The Washington Post
To selfie or not to selfie?
Should people post photos of themselves getting a coronavirus shot? Depends whom you ask.
Why not everyone is sharing the social media joy of those getting vaccinated.
Given a shot at a coronavirus vaccine, many Americans say they would roll up their sleeves. But the decision to post a photo of the moment isn’t as black-and-white.
People are divided over “vaccine selfie” etiquette. As more people have been vaccinated — about 53 million in the United States had received at least one shot as of Thursday — the debate is unfolding in the media. “Cool it with the vaccine selfies for a while,” read the headline of a Boston Globe opinion column. “Go Ahead, Share Your Vaccine Selfie,” an Atlantic headline said.
Some people despise seeing the smiley selfies while a virus that has killed more than 2.5 million people worldwide continues to take a toll and as most Americans who want to be vaccinated still are unable to get a dose.
But public health experts hope photos of people being safely vaccinated will encourage their vaccine-hesitant social media connections to do the same. About 1 in 3 Americans said they definitely would not or probably would not get a coronavirus vaccination, according to a recent Associated PRESS-NORC Center for Public Affairs Research poll.
Posting a vaccine selfie when many are still not on the priority lists is boastful and could end up inflaming people’s “fear of missing out” (or “FOMO”), journalist Miles Howard argued in the Globe column. It also highlights inequities, selfie critics say, as people with better access to health care have had an easier time getting vaccinated.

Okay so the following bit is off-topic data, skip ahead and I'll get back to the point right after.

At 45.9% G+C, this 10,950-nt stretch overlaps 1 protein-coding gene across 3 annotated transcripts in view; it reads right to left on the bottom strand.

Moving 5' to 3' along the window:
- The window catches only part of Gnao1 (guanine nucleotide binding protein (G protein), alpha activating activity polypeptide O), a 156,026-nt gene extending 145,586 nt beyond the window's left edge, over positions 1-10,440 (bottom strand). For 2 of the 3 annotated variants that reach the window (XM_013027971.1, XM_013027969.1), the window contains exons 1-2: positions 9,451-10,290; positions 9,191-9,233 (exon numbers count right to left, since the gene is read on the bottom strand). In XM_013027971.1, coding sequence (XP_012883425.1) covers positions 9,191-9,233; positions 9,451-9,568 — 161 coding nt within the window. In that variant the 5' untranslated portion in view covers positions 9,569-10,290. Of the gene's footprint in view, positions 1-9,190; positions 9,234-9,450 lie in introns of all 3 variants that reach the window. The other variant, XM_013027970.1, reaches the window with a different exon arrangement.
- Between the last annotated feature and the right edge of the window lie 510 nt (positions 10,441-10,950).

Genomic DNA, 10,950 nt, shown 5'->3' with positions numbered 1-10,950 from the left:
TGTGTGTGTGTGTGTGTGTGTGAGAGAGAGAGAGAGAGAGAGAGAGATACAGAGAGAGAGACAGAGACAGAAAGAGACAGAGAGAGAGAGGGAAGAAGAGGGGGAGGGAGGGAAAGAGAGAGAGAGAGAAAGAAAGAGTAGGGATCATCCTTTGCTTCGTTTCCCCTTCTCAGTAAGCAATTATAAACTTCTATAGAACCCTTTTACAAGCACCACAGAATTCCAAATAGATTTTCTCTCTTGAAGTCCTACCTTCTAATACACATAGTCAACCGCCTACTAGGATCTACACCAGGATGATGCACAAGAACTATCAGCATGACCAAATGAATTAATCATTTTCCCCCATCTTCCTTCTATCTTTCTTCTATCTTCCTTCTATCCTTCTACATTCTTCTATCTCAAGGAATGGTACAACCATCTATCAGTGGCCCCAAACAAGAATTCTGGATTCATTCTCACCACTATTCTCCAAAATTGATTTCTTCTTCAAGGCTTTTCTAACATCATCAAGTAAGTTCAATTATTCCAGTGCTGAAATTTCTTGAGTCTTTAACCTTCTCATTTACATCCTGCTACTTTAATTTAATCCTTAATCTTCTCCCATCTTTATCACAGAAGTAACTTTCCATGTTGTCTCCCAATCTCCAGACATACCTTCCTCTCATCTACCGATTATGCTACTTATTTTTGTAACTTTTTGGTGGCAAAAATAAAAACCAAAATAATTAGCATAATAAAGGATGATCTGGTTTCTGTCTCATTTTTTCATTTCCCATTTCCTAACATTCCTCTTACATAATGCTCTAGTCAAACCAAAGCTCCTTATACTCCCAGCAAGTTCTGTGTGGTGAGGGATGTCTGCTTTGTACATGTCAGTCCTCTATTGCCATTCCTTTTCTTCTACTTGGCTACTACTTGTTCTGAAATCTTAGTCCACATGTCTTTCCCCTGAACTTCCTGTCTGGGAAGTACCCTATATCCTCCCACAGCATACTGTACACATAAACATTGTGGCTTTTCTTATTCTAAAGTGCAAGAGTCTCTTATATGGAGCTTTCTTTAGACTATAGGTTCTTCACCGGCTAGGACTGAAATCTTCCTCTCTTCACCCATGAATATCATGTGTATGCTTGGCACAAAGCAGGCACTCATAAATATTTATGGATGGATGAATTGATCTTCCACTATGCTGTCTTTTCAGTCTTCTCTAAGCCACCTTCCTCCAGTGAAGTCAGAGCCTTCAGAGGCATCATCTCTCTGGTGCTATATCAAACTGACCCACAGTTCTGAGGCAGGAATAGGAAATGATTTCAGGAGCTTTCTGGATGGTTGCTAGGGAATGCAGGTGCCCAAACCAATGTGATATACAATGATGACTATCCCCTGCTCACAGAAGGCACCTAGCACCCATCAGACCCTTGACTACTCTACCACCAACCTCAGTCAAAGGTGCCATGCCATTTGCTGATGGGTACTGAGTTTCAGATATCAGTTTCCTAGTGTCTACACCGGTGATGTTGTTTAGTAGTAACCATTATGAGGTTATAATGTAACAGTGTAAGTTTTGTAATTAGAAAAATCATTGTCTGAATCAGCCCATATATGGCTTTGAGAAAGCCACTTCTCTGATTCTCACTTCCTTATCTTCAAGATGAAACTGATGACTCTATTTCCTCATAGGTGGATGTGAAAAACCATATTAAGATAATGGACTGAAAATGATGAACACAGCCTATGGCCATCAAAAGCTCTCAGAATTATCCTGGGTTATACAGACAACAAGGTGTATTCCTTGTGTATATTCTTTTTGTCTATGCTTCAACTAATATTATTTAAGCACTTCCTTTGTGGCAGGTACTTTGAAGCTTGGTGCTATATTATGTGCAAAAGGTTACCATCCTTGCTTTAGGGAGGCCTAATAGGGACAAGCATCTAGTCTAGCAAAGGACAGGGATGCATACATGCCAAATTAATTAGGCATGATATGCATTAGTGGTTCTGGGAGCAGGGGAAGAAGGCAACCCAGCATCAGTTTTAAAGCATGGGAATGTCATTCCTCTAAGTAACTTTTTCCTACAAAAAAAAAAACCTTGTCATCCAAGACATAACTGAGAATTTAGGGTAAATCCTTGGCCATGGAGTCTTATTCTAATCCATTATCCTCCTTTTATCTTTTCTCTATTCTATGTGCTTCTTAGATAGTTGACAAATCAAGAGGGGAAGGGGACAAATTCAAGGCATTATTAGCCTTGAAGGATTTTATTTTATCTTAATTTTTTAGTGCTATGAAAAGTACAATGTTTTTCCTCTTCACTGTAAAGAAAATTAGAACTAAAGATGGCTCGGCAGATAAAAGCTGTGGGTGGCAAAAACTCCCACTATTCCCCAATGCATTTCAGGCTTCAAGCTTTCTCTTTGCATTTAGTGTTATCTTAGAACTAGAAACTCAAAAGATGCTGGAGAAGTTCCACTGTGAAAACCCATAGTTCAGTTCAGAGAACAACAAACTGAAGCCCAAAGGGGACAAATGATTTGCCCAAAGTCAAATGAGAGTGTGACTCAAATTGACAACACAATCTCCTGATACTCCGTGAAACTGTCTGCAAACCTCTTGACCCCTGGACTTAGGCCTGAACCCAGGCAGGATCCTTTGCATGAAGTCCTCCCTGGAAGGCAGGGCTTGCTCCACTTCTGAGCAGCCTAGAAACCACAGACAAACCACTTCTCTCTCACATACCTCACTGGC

“By all means celebrate, but celebrate privately,” Alan Drummond, a Canadian emergency physician, said to other doctors in remarks for the Conversation, an academiacentric newsroom. “Just don’t do it so publicly when a lot of your colleagues who are dealing with this stuff are dealing with their own anxieties and fears. We get it — we’re happy for you. Just don’t rub salt in our wounds.”
In stark contrast, the Atlantic called the posting of vaccination selfies “a public service.” Writer Brit Trogen argued that the emotional moment being captured is worth illustrating to counter the personal stories shared by anti-vaccine groups that diminish trust.
“The thousands of photographs of healthcare workers beaming into the camera lens or shedding tears of joy and relief offer a profound emotional counterpart to the over